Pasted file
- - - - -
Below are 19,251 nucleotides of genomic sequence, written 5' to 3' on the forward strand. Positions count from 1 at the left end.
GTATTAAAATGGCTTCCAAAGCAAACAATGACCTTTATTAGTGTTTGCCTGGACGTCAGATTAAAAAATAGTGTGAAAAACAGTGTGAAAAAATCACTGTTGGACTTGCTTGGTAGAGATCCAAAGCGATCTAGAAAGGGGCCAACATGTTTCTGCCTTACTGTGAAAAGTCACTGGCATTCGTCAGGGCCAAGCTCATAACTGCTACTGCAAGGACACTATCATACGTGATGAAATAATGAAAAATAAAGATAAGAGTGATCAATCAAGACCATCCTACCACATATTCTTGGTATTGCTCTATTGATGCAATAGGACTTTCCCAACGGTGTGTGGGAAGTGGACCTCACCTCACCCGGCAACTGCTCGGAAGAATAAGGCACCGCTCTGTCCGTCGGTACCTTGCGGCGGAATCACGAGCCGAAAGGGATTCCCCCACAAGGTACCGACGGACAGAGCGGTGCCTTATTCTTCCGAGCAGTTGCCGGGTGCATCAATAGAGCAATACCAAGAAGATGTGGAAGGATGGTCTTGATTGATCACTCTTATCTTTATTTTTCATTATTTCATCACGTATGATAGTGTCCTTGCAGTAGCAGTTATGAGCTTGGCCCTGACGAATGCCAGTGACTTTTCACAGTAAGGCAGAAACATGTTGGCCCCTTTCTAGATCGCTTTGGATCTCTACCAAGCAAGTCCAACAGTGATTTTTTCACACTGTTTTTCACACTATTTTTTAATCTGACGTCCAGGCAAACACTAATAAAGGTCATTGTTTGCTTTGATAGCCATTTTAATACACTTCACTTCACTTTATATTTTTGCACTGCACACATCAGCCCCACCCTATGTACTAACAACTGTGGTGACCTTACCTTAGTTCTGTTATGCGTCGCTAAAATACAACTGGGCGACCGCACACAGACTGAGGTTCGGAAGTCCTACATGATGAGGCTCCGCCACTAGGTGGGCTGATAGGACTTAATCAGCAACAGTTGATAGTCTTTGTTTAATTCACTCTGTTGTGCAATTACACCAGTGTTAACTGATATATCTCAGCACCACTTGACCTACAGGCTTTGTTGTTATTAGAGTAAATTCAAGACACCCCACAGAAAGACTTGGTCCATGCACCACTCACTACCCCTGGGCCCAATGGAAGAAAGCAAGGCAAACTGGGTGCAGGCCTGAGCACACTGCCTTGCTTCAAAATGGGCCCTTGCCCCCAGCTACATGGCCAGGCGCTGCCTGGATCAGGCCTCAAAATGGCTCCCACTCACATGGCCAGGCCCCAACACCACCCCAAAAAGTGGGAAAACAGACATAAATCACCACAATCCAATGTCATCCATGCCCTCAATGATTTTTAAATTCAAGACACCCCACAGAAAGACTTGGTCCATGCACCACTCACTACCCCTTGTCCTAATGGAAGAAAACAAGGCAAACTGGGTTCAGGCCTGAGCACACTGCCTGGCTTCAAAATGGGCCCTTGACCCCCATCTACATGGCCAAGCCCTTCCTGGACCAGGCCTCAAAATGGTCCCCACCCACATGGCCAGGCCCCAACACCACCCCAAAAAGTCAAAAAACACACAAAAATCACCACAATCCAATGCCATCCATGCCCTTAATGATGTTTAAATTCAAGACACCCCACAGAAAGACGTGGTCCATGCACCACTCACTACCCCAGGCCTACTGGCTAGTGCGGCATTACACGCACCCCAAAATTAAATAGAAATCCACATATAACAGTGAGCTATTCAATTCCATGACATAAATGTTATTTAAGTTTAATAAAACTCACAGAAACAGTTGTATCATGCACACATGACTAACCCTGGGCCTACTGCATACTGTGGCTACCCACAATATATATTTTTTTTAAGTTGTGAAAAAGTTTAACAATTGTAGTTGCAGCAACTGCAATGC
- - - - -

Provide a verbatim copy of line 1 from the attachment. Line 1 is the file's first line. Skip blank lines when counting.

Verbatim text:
Below are 19,251 nucleotides of genomic sequence, written 5' to 3' on the forward strand. Positions count from 1 at the left end.